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(PC Magazine)   Famous tech journalist leaps from time machine with breathless news from 2007: iPhone users are about to be screwed over   (pcmag.com) divider line 50
    More: Obvious, iPhone, financial transactions, BBs, phone company, NFC  
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8589 clicks; posted to Geek » on 30 Jan 2011 at 12:55 PM (3 years ago)   |  Favorite    |   share:  Share on Twitter share via Email Share on Facebook   more»



50 Comments   (+0 »)
   

Archived thread
 
2011-01-30 09:28:39 AM  
Two problems with his hystrionics. First this wouldn't be a problem only with iPhones. Next I don't think the idea was to let the phone company do the credit processing. Just to use the network to transport the data to the processing agency.
 
2011-01-30 09:38:45 AM  
let AT&T handle all your money for you, and see how that works out in the end

They do this in Europe and it works out just fine. The only difference is that in Europe the phone companies aren't allowed to bribe the legislators, and the legislators look out for ordinary people, kind of the exact opposite situation as we have here in the USA.
 
2011-01-30 09:43:02 AM  

Marcus Aurelius: let AT&T handle all your money for you, and see how that works out in the end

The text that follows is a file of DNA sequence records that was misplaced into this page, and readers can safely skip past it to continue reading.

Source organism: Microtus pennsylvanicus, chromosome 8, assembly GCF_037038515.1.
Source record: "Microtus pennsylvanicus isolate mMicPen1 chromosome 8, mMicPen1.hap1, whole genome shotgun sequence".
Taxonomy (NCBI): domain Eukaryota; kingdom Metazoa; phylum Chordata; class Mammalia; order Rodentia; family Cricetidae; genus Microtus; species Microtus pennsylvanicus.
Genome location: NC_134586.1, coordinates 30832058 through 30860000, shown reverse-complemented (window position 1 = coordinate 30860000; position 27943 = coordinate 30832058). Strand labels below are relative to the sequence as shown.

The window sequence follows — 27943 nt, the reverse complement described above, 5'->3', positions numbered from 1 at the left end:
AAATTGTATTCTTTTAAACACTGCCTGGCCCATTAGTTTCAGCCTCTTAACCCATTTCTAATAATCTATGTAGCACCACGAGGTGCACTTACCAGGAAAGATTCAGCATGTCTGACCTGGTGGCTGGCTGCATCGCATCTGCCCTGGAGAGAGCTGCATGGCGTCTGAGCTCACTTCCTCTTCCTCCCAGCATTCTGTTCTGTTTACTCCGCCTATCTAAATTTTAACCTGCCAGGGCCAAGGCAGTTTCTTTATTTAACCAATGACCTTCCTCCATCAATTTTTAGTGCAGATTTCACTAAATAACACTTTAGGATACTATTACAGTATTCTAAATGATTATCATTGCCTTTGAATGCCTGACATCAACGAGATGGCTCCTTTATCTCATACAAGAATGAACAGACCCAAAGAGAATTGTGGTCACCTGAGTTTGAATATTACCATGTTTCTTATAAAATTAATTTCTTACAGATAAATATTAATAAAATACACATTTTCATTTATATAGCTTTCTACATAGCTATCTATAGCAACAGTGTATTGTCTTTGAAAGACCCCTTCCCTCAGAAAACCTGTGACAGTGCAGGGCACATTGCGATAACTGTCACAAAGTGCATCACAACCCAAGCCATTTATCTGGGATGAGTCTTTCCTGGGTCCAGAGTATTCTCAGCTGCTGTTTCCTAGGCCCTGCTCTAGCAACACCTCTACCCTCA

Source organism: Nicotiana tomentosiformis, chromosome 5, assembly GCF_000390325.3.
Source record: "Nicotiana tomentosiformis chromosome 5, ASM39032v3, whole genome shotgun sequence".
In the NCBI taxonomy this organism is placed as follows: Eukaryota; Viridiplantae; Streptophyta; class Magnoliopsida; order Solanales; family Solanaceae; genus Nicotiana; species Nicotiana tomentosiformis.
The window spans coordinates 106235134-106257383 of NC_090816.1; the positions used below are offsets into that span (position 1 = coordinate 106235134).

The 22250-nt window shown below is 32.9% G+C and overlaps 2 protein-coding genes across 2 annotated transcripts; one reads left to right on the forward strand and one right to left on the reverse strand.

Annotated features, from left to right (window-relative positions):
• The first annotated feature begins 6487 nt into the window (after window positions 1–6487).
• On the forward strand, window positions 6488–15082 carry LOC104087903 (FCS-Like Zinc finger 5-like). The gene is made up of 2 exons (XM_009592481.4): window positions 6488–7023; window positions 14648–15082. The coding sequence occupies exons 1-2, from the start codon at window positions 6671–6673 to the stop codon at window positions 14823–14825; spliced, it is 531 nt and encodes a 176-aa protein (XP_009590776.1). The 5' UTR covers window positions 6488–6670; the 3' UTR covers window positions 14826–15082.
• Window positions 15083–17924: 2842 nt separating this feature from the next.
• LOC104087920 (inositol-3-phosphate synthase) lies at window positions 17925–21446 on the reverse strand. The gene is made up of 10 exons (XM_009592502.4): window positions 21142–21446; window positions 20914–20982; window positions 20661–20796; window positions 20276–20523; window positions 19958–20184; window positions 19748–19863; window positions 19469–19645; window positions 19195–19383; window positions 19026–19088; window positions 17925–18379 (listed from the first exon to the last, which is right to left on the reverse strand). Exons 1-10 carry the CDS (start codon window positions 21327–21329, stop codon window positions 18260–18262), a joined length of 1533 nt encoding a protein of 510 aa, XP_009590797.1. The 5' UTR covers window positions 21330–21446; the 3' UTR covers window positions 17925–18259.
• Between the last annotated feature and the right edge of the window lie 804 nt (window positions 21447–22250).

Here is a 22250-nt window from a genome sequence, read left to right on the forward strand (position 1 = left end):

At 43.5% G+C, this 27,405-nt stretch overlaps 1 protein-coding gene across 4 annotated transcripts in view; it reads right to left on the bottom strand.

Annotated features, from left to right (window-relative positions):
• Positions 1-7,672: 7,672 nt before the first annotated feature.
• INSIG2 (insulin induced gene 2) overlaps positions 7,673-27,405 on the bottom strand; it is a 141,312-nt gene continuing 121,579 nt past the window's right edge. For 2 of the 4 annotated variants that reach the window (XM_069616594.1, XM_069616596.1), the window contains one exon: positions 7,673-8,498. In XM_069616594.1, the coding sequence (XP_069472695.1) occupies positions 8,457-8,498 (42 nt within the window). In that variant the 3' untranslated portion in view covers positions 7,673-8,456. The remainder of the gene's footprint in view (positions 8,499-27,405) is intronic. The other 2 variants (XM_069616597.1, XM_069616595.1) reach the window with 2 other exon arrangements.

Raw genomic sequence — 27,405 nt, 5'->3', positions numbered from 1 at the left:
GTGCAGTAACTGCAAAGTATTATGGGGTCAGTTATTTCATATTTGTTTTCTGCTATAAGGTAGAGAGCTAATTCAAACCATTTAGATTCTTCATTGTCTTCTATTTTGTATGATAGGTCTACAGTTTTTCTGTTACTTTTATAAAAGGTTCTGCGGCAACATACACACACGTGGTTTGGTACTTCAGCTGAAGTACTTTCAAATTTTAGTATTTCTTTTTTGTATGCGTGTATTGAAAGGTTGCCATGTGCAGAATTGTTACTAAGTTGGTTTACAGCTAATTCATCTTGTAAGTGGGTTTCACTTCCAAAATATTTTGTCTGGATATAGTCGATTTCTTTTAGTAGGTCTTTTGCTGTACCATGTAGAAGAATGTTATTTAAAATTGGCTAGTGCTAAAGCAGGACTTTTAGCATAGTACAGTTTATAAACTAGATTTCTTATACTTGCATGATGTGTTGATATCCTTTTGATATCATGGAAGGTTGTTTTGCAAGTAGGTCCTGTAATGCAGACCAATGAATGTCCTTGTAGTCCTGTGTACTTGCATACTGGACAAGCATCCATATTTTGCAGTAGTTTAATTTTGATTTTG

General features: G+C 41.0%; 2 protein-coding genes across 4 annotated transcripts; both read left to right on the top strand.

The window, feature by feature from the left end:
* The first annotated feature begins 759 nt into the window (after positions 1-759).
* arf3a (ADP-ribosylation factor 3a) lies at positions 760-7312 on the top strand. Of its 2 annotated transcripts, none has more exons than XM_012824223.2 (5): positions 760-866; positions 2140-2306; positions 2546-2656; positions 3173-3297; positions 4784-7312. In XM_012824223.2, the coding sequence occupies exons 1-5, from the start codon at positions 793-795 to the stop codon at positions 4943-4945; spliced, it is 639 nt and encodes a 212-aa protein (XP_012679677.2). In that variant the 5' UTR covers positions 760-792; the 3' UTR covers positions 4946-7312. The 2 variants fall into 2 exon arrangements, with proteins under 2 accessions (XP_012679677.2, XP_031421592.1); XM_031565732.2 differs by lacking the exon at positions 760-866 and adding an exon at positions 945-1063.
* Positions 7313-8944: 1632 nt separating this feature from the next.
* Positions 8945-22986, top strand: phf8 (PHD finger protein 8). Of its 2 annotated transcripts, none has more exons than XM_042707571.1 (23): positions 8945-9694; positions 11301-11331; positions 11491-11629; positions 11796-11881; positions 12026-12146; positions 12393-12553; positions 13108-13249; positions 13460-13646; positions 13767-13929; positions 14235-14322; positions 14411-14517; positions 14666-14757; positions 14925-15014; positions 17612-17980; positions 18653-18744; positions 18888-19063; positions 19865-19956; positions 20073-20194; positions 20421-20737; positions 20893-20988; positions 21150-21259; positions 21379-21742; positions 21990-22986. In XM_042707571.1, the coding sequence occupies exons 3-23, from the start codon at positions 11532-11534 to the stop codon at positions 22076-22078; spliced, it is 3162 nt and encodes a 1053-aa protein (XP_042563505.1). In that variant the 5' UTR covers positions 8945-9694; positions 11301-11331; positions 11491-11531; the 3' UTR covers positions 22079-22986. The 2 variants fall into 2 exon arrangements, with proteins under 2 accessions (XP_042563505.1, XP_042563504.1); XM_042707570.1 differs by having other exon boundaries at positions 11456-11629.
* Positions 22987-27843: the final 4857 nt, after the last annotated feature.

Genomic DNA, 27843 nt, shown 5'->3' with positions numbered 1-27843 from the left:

They do this in Europe and it works out just fine. The only difference is that in Europe the phone companies aren't allowed to bribe the legislators, and the legislators look out for ordinary people, kind of the exact opposite situation as we have here in the USA.


Europe runs on bribery, what planet are you from?
 
2011-01-30 10:13:55 AM  

R.A.Danny: Marcus Aurelius: let AT&T handle all your money for you, and see how that works out in the end

They do this in Europe and it works out just fine. The only difference is that in Europe the phone companies aren't allowed to bribe the legislators, and the legislators look out for ordinary people, kind of the exact opposite situation as we have here in the USA.

Europe runs on bribery, what planet are you from?


They use a romantic French term, so it's not really bribery.
 
2011-01-30 11:20:28 AM  

Snarfangel: R.A.Danny: Marcus Aurelius: let AT&T handle all your money for you, and see how that works out in the end

They do this in Europe and it works out just fine. The only difference is that in Europe the phone companies aren't allowed to bribe the legislators, and the legislators look out for ordinary people, kind of the exact opposite situation as we have here in the USA.

Europe runs on bribery, what planet are you from?

They use a romantic French term, so it's not really bribery.


That woks as long as they don't screw over the Germans.
 
2011-01-30 11:42:19 AM  
If you bought an iPhone, you already got screwed over. This is just a second third fourth fifth helping.
 
2011-01-30 11:51:47 AM  
I suspect they're trying to catch up with phones in other parts of the world that already do this (the fact that iPhone doesn't is mark against it in those markets).